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At about age 2, I realized the big boy was a picky eater.

He was smart, too — a one-two punch that spelled disaster at dinnertime.

“Eat your trees,” I’d cajole in a sing-song voice, pointing to the broccoli florets on his plate.

“Why would I want to eat trees?” he’d ask.

Good point. And truth be known, I’d rather skip those particular “trees” myself.

Broccoli is not my favorite vegetable. Oh, I know it’s a nutrition powerhouse, loaded with vitamins A and C, folate and dietary fiber. But it always retains that whiff of sulfur common to cruciferous vegetables, whether I’ve steamed it, blanched it, sauteed it or stir-fried it. Even the big-eatin’ little boy won’t touch it.

“It’s not  my favorite,” he sniffs.

Still, I keep buying it. It’s beautiful in my local market, it’s perfect for these suddenly crisp evenings, and — did I mention? — it’s a nutritional workhorse.

Last night, I pulled some broccoli from my vegetable bin and mused over what to do with it. We’re all suffering from change-of-season sniffles, so I wanted something comforting and smooth, with a touch of heat. I decided to see what broccoli would do in a soup.

Yes, I’m stuck on a dinnertime theme. (Just call me the soup queen.) But I had so much luck the last time I turned a cabbage-y vegetable into a soup, I decided to go another round.

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I dug up shallots and onions for sweetness; some potatoes (a few All Blue’s from our garden) for creaminess; a chile for heat; some herbs & garlic for freshness. Combined them with my broccoli and enough liquid to cover, then let everything bubble away for half an hour.

The scientists among you can explain what happened chemically during this simmer. All I know is that after pureeing the mix and adding the juice of a lemon, I had a slightly spicy, slightly kicky, completely satisfying soup with nary a whiff of sulfur.

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“What is this?” the big boy asked, eyeing the bowl with suspicion.

“Vegetable soup,” I answered. “I just combined a lot of things we had in the bin.”

“This is good!” he said as he ate his whole(!) bowl. The little one said nothing. He just ate.

So now, the conundrum. Do I tell the children what I fed them? That they do, in fact, like broccoli?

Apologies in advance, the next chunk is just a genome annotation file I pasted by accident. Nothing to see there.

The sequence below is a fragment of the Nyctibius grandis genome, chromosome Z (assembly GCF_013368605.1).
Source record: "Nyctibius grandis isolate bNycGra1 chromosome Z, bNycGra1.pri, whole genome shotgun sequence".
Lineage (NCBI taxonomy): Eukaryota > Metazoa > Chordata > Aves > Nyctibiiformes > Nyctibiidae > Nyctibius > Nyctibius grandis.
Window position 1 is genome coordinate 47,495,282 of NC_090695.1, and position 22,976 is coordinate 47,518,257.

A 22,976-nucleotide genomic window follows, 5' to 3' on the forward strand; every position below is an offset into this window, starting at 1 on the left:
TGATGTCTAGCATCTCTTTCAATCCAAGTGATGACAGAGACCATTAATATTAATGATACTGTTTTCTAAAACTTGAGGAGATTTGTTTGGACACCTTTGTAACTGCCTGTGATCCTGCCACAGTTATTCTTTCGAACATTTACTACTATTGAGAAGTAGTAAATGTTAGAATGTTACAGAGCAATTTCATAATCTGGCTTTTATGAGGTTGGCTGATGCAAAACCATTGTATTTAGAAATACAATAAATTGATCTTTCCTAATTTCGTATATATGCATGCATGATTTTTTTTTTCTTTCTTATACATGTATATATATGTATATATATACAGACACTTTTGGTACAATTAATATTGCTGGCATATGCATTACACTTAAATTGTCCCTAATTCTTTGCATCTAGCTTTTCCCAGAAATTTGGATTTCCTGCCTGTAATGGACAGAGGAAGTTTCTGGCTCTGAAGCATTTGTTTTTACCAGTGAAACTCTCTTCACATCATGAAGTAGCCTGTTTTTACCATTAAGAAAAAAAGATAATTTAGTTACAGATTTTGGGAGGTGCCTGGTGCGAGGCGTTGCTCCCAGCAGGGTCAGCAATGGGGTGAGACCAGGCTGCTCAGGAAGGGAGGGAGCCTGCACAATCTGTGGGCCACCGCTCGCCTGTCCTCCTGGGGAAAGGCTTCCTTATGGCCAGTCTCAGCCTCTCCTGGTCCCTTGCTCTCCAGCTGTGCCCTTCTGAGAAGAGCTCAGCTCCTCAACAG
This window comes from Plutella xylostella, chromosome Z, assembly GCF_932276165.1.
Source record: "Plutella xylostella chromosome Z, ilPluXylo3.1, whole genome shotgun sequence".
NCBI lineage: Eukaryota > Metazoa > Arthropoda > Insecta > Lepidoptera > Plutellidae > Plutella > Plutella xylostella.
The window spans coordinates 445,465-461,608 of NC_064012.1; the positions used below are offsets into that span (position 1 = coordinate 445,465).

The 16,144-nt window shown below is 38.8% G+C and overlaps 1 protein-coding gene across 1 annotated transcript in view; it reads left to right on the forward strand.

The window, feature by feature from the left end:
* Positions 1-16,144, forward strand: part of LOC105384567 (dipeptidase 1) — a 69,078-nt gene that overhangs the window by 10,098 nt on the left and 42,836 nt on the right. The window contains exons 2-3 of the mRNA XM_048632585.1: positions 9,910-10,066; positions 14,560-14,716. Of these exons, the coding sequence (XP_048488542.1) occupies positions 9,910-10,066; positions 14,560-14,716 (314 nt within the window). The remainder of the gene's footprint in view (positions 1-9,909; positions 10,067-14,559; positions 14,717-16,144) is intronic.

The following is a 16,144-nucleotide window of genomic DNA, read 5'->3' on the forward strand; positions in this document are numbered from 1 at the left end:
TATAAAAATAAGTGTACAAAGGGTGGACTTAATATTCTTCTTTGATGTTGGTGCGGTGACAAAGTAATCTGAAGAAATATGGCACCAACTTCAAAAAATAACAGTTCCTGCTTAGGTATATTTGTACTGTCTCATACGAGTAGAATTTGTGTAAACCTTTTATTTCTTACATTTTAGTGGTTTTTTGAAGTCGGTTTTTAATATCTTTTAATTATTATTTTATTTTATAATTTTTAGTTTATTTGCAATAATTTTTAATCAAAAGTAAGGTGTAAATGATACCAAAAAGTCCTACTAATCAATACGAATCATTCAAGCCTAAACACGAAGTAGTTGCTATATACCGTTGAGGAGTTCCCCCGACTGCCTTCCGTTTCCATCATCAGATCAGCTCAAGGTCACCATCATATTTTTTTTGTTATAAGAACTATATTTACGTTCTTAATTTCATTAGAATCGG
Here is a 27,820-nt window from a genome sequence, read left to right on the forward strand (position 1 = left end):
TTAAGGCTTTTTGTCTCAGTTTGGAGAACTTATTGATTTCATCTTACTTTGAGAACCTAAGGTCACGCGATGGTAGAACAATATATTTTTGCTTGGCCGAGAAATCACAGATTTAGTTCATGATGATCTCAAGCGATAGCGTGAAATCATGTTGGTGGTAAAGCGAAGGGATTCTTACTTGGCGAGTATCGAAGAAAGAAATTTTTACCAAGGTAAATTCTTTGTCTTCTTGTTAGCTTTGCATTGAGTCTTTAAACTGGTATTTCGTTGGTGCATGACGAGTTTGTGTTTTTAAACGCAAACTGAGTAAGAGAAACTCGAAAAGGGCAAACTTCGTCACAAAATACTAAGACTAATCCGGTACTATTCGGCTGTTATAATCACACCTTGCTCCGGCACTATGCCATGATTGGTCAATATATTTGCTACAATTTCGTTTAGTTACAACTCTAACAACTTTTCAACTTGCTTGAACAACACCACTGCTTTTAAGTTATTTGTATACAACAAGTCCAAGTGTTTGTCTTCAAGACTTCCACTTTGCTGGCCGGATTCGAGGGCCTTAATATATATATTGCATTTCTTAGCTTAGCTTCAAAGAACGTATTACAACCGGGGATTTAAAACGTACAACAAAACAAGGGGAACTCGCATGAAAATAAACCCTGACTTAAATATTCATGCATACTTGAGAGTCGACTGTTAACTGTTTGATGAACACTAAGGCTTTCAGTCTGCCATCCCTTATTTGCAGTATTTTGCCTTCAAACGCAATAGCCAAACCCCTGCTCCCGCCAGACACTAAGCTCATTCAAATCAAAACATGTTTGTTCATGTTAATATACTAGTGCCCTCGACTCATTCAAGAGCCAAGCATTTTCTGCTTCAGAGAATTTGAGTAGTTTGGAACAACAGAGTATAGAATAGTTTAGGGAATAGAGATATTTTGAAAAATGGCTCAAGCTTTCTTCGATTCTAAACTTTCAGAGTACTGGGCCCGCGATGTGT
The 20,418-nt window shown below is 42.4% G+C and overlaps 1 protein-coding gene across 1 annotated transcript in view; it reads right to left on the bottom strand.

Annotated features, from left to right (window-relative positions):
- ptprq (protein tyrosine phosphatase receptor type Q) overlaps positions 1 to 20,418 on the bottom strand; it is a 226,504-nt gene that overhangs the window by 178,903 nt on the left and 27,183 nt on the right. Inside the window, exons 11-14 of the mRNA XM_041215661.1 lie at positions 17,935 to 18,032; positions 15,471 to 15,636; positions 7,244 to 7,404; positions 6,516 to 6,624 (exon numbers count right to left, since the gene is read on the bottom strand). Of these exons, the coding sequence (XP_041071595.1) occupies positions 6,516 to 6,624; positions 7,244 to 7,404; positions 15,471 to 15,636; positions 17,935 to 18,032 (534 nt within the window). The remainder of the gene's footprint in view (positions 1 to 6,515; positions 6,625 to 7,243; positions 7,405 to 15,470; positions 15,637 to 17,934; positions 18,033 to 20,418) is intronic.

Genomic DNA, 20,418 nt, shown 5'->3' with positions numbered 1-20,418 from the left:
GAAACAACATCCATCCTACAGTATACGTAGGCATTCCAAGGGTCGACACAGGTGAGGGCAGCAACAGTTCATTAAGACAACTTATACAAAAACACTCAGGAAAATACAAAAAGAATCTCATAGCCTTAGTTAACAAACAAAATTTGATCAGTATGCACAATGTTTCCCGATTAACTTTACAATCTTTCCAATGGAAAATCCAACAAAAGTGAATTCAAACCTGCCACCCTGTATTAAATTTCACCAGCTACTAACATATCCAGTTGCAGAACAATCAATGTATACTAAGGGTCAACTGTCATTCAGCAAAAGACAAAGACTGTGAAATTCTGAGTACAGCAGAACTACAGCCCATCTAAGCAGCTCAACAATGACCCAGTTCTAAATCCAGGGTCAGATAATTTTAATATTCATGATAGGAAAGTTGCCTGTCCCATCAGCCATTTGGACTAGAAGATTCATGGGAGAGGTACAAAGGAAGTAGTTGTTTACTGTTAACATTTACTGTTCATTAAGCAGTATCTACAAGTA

No. I’ll tuck this sleight of hand into my apron pocket and pull it out the next time I need some kitchen magic.

Magical Broccoli Soup

The beauty of this dish is that you can change it according to your mood. Want a slightly Indian flavor? Omit the sage and add grated ginger and a teaspoon or so of curry. Craving a south-of-the-border taste? Add cumin, oregano and the best-quality chili powder you can find. I served this with sour cream on the side, but that was gilding an already lovely lily. This soup requires no dairy for creaminess.’

  • 1 cup onion, roughly chopped (I used a combination of yellow onions and shallots)
  • 1 chile de Arbol, broken in half
  • 1/2 cup diced peeled potatoes (Yukon golds, red-skinned or All Blue)
  • 2 garlic cloves, smashed
  • 2 tablespoons fresh herbs, roughly chopped (I used basil, sage and thyme)
  • 3 cups broccoli florets
  • 5 cups liquid (I used 3 cups chicken broth and 2 cups water. Mix and match as you like.)
  • Juice of 1 small lemon

Generously film a pot with olive oil (I probably used 1/4 cup, but then, I could bathe in the stuff), and warm it over medium heat.

Add the onion, chile, salt and pepper, and saute until the onion slightly caramelizes, 5-7 minutes. Add the potatoes and saute for another 2-3  minutes.

Add the garlic and herbs and stir for 1 minute. Add the broccoli and toss well to incorporate it into the other ingredients.

broc5Pour in the liquid. Bring the pot to a boil, then reduce the heat and simmer, uncovered, for 30 minutes, or until the broccoli is very tender. Cool slightly, then remove the chile.

Working in batches, place the mixture into a blender. Process on high speed for 30-40 seconds, until the soup is completely smooth. Transfer to a clean pot and reheat.

When the soup is almost at a boil, remove it from the heat and stir in the juice of a small lemon. Taste and add additional salt and pepper if needed. Serve piping hot.

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